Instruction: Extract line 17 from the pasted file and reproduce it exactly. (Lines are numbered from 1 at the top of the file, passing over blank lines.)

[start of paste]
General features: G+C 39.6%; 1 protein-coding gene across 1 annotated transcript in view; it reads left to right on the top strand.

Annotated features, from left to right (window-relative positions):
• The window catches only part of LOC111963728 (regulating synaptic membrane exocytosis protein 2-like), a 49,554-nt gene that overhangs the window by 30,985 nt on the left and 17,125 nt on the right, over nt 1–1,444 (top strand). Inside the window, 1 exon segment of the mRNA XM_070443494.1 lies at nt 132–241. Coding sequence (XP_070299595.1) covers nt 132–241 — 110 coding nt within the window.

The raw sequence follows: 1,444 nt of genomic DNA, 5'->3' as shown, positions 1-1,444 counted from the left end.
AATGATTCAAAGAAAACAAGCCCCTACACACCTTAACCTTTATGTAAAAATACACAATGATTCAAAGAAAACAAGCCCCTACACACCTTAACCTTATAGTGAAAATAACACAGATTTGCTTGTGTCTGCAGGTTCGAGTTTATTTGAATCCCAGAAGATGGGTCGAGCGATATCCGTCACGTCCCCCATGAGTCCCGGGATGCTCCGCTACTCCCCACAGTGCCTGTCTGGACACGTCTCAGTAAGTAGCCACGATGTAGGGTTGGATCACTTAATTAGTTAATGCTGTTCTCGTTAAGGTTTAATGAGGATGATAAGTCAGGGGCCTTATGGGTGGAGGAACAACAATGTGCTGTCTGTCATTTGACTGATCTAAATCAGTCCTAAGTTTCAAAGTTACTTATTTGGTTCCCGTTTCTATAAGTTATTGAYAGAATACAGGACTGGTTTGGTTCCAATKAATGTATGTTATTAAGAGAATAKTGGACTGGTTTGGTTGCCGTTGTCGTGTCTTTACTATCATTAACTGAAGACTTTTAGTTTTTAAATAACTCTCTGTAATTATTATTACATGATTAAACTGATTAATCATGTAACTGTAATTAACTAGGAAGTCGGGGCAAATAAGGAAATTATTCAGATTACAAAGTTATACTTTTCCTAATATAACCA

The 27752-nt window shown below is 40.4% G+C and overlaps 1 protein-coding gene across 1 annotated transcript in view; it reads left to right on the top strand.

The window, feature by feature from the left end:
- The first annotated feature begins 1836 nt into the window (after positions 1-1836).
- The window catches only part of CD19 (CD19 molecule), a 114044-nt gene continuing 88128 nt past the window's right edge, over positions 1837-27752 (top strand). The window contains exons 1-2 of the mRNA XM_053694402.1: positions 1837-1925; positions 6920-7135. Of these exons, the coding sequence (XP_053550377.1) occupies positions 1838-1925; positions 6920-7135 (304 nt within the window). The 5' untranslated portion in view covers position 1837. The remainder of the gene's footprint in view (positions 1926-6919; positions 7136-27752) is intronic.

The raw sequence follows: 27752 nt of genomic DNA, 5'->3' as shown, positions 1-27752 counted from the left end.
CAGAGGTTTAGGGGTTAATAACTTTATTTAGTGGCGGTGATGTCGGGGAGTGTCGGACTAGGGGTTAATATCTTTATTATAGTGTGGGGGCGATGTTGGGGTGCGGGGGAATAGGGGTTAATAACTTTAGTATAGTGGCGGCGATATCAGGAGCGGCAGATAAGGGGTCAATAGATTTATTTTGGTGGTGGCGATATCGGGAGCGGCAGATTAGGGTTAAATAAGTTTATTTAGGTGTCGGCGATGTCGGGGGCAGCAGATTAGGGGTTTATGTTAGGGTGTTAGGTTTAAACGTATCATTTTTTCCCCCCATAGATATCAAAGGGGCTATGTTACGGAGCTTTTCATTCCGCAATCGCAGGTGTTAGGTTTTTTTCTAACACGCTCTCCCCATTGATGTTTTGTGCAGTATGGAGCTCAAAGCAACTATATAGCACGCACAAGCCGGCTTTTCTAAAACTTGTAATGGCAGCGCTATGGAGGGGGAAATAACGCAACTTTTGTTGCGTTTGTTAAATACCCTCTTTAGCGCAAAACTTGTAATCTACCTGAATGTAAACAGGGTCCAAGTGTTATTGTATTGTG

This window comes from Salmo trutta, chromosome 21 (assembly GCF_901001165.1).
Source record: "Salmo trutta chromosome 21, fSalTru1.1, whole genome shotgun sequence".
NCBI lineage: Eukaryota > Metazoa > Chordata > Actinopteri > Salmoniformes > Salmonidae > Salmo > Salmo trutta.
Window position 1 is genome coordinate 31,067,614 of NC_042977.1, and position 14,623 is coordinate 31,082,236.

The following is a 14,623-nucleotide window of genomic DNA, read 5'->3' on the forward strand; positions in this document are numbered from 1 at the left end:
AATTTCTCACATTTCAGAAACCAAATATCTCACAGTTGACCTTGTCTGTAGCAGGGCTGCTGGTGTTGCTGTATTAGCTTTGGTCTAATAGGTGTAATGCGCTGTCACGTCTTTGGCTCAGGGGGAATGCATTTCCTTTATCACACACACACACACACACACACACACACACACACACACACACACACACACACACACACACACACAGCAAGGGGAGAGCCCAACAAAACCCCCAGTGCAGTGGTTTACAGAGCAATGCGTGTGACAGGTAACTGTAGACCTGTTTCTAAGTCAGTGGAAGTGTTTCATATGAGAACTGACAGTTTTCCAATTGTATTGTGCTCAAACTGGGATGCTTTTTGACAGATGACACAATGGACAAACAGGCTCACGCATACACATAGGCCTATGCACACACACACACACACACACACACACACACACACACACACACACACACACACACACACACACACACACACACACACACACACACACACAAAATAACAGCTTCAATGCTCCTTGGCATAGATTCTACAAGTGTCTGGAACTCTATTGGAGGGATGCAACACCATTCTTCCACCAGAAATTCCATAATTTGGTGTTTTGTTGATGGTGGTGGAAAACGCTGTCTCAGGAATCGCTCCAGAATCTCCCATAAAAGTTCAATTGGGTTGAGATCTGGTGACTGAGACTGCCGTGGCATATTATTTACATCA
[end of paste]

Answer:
AATTTCTCACATTTCAGAAACCAAATATCTCACAGTTGACCTTGTCTGTAGCAGGGCTGCTGGTGTTGCTGTATTAGCTTTGGTCTAATAGGTGTAATGCGCTGTCACGTCTTTGGCTCAGGGGGAATGCATTTCCTTTATCACACACACACACACACACACACACACACACACACACACACACACACACACACACACACACACACAGCAAGGGGAGAGCCCAACAAAACCCCCAGTGCAGTGGTTTACAGAGCAATGCGTGTGACAGGTAACTGTAGACCTGTTTCTAAGTCAGTGGAAGTGTTTCATATGAGAACTGACAGTTTTCCAATTGTATTGTGCTCAAACTGGGATGCTTTTTGACAGATGACACAATGGACAAACAGGCTCACGCATACACATAGGCCTATGCACACACACACACACACACACACACACACACACACACACACACACACACACACACACACACACACACACACACACACACACACACACACAAAATAACAGCTTCAATGCTCCTTGGCATAGATTCTACAAGTGTCTGGAACTCTATTGGAGGGATGCAACACCATTCTTCCACCAGAAATTCCATAATTTGGTGTTTTGTTGATGGTGGTGGAAAACGCTGTCTCAGGAATCGCTCCAGAATCTCCCATAAAAGTTCAATTGGGTTGAGATCTGGTGACTGAGACTGCCGTGGCATATTATTTACATCA